|Publication number||US6574337 B1|
|Application number||US 09/395,568|
|Publication date||Jun 3, 2003|
|Filing date||Sep 14, 1999|
|Priority date||Nov 16, 1998|
|Publication number||09395568, 395568, US 6574337 B1, US 6574337B1, US-B1-6574337, US6574337 B1, US6574337B1|
|Original Assignee||Oki Electric Industry, Co., Ltd.|
|Export Citation||BiBTeX, EndNote, RefMan|
|Patent Citations (23), Non-Patent Citations (1), Referenced by (9), Classifications (12), Legal Events (7)|
|External Links: USPTO, USPTO Assignment, Espacenet|
The present invention relates to an echo canceler useful in telephone, teleconferencing, and videoconferencing systems, more particularly to an improvement in double-talk control in the echo canceler.
An echo canceler estimates the echo that will be produced by a signal received from a communication link and subtracts the estimated echo from a local input signal that will be transmitted on the communication link. Estimation of the echo requires estimation of the acoustic transfer characteristics of the echo path. As the transfer characteristics may change over time, echo cancelers that estimate the characteristics adaptively are frequently used.
This leads to the problem of incorrect estimation of the transfer characteristics in so-called double-talk situations, in which parties at both ends of the communication link talk at once. One known solution to this problem provides the echo canceler with two separate filters, one filter being used for estimation of the transfer characteristics while the other filter is used for echo cancellation. This solution is costly, however, and has other disadvantages that will be pointed out in the detailed description of the invention.
An object of the present invention is to provide an effective and inexpensive solution to the problem of double-talk in echo cancellation.
The invented echo canceler removes an echo of a received signal from a local input signal by estimating the transfer characteristics of the echo path, calculating an echo replica from the received signal and the estimated transfer characteristics, subtracting the echo replica from the local input signal to generate a residual signal, and modifying the estimated transfer characteristics according to the received signal and the residual signal.
The echo canceler has a memory that stores past samples of the received signal and past samples of the residual signal. The echo canceler also has a double-talk detector that detects a double-talk condition in the local input signal, and a control unit. When the double-talk condition is detected, the control unit undoes recent modifications of the estimated transfer characteristics, using the stored past samples of the received signal and residual signal.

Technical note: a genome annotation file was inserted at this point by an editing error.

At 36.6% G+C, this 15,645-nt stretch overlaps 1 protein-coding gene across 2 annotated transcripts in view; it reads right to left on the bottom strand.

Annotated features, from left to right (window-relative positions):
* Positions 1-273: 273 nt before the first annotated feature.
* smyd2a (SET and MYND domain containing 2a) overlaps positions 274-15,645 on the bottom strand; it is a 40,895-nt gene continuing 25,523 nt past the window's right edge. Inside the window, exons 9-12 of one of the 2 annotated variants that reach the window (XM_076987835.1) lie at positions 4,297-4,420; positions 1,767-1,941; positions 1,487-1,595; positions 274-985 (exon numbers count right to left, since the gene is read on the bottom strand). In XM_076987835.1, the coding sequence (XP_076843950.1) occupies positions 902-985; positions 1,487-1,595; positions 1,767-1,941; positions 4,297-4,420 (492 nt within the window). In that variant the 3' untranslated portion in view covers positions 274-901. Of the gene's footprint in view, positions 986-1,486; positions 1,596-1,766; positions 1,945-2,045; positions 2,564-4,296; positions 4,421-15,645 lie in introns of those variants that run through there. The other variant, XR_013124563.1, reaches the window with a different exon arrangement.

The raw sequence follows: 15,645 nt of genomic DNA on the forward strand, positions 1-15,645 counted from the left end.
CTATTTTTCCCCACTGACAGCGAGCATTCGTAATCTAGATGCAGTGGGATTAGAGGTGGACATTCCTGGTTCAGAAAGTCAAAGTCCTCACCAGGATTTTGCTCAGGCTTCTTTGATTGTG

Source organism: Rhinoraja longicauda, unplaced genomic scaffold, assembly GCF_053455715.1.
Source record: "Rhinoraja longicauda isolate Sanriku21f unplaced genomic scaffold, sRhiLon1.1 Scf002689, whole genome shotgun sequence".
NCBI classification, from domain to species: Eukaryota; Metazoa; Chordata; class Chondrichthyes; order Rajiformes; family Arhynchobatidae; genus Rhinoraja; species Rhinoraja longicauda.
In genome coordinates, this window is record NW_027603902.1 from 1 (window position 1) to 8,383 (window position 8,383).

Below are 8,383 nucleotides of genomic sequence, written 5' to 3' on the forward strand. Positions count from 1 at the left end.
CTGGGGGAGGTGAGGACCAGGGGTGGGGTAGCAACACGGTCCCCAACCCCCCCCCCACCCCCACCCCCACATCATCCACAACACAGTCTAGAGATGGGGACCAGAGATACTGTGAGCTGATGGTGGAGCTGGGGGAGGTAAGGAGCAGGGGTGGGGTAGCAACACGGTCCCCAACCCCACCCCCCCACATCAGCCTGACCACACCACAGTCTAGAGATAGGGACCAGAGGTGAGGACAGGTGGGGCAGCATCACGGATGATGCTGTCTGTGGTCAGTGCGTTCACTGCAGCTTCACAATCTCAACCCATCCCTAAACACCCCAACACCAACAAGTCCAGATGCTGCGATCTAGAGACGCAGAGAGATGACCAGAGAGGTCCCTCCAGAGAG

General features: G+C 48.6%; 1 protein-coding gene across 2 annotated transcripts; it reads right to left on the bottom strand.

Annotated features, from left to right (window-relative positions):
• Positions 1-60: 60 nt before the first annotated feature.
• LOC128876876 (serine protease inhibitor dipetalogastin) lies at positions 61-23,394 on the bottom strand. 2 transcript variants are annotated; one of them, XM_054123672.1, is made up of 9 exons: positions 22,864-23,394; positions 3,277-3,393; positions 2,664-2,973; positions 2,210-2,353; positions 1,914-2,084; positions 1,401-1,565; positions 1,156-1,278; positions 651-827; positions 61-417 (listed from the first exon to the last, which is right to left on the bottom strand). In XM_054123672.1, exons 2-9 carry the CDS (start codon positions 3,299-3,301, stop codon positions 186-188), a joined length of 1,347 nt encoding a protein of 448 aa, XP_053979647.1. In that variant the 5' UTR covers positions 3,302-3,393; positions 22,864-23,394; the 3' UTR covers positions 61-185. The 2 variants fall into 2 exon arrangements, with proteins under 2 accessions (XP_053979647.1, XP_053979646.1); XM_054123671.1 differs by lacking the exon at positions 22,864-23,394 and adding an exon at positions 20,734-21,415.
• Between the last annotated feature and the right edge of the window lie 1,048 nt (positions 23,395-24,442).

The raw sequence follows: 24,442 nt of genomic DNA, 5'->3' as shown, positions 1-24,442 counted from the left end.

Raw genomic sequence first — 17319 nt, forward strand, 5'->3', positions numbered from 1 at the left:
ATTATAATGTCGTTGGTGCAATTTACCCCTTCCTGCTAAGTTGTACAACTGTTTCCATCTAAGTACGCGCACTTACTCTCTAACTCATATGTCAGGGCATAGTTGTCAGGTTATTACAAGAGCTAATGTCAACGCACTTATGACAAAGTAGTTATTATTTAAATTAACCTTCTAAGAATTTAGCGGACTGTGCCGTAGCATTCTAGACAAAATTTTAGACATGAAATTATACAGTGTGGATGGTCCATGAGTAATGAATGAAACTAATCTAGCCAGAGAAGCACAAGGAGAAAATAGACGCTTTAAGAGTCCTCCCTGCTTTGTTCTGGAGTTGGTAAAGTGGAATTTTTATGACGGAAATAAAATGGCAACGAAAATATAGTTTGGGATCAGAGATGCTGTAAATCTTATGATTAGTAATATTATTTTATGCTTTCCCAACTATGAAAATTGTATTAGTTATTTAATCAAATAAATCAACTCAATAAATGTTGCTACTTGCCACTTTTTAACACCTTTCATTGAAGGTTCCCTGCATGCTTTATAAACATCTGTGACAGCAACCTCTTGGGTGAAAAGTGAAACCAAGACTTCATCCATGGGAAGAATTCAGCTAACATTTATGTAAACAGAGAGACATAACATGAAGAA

Undoing the recent modifications when double-talk is detected effectively nullifies incorrect modifications made during the double-talk condition. The invented echo canceler is inexpensive because it does not require a second filter.
In the attached drawings:
FIG. 1 is a schematic diagram of a prior-art adaptive echo canceler;
FIG. 2 is a schematic diagram of a prior-art adaptive echo canceler with two filters; and
FIG. 3 is a schematic diagram of an adaptive echo canceler illustrating the present invention.
An echo canceler embodying the present invention, as well as echo cancelers embodying the prior art, will be described with reference to the attached drawings. Like parts will be indicated by like reference characters.
FIG. 1 illustrates the basic principle of an echo canceler. The illustrated components comprise part of the audio circuits at one end of a telecommunication link used for teleconferencing or videoconferencing, for example. Other components such as digital-to-analog and analog-to-digital converters have been omitted for simplicity.
A signal x(n) received from the telecommunication link at a receiving terminal 1 is reproduced through a loudspeaker 2 and heard by the near-end conference participants. The letter n is a discrete time variable, indicating that x(n) is the n-th sample of the received signal. Some of the reproduced sound reaches a microphone 3, either directly or after being reflected from surfaces such as walls, thus becoming an echo signal y(n) . The microphone 3, which the conference participants use to communicate with their distant counterparts, is coupled to the telecommunication link at a transmitting terminal 4. For simplicity, the loudspeaker 2 and microphone 3 will be assumed to have unity electro-acoustic and acousto-electric gain, and the same symbol y(n) will be used to denote both the acoustic echo and the corresponding electrical echo signal output by the microphone 3.
Since the echo y(n) originated at the far end of the telecommunication link, transmission of the echo y(n) back to the far end is unnecessary and annoying. To cancel the unwanted echo y(n), the circuit in FIG. 1 has an adaptive filter 5 that generates an echo replica z(n) by convolving the received signal x(n) with the estimated impulse response of the echo path 7. An adder 6 subtracts the echo replica z(n) from the signal output by the microphone 3, by adding the two's complement of z(n). The resulting residual signal e(n) is supplied to the transmitting terminal 4, and to the adaptive filter 5 itself.
The adaptive filter 5 is a tapped delay line with tap coefficients that estimate the impulse response of the echo path 7. The tap coefficients used at time n can be expressed as a column vector H(n). The adaptive filter 5 stores the most recent sample values of the received signal x(n), which can be expressed as a column vector X(n). After convolving X(n) with H(n), the adaptive filter 5 modifies the tap coefficients H(n) by an adaptation algorithm that attempts to minimize the residual signal e (n). The computations performed by the adaptive filter 5 and adder 6 are expressed by the following equations, in which μ is a constant referred to as the step gain, M is the number of taps of the adaptive filter 5, and T denotes the row-vector transposition of a column vector.